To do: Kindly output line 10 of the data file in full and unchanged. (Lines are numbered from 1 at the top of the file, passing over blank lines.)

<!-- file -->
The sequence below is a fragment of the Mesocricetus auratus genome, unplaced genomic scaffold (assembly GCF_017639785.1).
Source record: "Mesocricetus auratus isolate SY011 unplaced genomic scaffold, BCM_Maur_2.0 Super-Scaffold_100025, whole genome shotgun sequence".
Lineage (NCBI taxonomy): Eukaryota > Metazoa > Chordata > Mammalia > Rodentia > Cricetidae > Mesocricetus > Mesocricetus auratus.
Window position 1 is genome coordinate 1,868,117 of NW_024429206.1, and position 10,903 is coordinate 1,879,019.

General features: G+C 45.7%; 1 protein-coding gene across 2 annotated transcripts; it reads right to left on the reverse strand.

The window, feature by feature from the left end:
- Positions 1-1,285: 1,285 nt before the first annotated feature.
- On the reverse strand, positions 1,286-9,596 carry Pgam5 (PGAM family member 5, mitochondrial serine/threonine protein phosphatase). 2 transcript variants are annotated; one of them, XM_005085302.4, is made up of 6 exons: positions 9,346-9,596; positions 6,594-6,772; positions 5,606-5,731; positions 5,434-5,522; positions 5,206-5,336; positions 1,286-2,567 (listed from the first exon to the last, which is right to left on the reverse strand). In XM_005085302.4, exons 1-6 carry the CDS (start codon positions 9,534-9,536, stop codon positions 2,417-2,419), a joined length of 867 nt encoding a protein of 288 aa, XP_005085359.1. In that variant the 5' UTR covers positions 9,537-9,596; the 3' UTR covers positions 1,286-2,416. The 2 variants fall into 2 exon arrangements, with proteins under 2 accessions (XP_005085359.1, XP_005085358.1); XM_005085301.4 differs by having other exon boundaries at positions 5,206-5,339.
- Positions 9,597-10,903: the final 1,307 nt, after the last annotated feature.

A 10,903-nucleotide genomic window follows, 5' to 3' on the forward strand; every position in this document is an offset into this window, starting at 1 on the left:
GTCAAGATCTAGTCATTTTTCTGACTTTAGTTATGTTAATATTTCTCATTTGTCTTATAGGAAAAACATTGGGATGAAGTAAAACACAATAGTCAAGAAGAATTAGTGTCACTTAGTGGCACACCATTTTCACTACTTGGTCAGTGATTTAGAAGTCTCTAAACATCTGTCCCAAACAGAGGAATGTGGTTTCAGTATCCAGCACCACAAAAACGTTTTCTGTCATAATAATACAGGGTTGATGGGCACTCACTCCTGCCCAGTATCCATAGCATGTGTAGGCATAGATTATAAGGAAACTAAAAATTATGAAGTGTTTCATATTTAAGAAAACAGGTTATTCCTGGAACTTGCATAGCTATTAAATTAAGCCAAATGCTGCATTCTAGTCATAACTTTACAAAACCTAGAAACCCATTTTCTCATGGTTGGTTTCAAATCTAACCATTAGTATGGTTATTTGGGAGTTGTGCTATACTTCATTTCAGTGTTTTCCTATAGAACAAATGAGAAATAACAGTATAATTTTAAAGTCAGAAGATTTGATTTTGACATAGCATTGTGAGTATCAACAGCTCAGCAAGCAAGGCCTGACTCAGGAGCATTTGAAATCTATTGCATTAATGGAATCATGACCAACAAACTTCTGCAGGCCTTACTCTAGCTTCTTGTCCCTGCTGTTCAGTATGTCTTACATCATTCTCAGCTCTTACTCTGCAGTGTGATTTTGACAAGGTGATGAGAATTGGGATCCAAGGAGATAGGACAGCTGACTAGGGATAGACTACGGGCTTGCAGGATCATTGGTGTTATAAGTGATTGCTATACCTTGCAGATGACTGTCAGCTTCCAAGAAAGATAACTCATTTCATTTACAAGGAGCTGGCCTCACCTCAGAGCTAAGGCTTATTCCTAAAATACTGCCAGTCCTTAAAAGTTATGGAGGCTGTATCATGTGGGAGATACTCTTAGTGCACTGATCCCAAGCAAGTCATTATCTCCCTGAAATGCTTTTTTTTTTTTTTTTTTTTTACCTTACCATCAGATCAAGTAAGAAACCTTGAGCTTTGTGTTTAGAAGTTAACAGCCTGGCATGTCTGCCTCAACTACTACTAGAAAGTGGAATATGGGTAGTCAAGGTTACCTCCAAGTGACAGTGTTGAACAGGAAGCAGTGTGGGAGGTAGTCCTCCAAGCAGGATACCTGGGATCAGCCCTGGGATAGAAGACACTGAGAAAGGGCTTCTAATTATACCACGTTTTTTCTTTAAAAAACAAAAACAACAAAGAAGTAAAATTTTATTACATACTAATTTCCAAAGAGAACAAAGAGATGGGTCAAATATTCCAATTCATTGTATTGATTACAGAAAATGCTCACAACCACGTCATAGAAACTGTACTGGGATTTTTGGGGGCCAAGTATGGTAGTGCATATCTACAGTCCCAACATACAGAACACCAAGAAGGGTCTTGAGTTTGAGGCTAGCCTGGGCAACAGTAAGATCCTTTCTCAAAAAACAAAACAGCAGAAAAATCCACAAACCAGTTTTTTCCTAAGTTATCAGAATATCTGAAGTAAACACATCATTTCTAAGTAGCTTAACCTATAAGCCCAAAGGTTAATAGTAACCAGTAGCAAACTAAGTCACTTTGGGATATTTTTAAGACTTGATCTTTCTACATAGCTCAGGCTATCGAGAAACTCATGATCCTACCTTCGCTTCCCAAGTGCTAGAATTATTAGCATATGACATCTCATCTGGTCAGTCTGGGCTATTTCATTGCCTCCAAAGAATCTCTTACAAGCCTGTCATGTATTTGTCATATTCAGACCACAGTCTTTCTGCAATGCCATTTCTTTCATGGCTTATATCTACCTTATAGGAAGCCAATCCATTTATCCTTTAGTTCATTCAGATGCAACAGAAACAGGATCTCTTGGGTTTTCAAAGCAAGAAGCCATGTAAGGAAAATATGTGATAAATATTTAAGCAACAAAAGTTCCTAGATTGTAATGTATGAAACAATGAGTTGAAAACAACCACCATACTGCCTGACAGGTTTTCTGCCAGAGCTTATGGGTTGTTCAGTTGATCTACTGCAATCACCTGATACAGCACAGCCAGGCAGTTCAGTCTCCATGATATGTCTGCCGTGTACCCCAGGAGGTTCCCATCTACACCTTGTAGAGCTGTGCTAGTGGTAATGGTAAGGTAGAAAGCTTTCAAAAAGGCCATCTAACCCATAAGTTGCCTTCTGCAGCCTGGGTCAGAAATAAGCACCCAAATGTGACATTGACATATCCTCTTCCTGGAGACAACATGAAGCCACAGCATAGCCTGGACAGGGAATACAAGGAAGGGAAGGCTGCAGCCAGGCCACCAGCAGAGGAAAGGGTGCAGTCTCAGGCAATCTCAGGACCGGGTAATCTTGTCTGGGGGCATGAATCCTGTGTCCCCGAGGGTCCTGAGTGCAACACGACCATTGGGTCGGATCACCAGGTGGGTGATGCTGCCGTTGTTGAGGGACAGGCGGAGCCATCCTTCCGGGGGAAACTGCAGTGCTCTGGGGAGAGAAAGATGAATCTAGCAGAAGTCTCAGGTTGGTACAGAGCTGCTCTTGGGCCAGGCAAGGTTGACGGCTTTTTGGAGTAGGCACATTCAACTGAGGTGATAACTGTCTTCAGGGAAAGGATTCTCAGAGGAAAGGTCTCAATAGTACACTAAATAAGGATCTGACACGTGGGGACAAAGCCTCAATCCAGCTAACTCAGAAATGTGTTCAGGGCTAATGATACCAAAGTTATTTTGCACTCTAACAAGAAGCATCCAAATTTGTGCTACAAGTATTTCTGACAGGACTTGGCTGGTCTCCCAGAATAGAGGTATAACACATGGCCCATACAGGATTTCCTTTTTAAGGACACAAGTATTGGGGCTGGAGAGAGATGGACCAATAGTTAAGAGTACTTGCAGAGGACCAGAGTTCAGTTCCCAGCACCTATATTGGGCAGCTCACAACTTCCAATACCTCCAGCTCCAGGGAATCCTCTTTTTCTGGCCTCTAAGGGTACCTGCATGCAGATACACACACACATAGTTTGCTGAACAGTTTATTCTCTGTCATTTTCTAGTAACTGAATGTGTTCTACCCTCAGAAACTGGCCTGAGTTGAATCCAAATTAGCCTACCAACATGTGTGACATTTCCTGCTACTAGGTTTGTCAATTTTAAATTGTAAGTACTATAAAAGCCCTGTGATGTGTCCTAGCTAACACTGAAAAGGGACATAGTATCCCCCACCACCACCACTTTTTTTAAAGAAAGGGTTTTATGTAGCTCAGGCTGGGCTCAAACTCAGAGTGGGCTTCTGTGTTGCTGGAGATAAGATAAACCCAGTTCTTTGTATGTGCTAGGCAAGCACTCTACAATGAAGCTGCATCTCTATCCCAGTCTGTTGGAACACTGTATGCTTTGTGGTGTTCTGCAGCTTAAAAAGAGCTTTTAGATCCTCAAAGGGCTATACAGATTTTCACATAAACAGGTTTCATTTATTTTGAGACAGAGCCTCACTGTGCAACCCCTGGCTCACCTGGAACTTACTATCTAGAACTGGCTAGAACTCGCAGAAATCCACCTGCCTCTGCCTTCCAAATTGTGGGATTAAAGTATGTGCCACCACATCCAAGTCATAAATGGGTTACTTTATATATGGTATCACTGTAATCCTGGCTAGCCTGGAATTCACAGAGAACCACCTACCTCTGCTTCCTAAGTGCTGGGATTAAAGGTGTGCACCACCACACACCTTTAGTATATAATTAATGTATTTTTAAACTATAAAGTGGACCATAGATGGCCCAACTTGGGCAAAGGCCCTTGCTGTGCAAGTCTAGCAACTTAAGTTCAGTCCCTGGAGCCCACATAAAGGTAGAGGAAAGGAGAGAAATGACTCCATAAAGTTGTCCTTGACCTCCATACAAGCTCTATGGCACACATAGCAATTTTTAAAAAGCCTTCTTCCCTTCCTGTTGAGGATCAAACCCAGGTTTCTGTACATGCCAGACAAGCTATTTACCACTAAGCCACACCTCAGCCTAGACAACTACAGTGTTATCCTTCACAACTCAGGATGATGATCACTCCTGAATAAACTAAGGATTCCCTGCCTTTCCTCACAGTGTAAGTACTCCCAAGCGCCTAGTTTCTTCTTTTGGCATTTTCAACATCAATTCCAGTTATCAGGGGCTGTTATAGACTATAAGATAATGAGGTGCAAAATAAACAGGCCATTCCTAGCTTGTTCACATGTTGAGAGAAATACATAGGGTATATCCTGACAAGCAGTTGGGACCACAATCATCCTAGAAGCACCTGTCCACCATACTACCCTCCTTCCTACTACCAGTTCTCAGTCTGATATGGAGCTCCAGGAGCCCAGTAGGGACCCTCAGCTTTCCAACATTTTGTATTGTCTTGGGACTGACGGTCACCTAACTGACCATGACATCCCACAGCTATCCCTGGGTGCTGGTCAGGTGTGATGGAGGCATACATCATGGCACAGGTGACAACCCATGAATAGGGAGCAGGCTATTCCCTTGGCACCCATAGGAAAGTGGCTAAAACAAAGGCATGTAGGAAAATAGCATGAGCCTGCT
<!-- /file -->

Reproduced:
A 10,903-nucleotide genomic window follows, 5' to 3' on the forward strand; every position in this document is an offset into this window, starting at 1 on the left: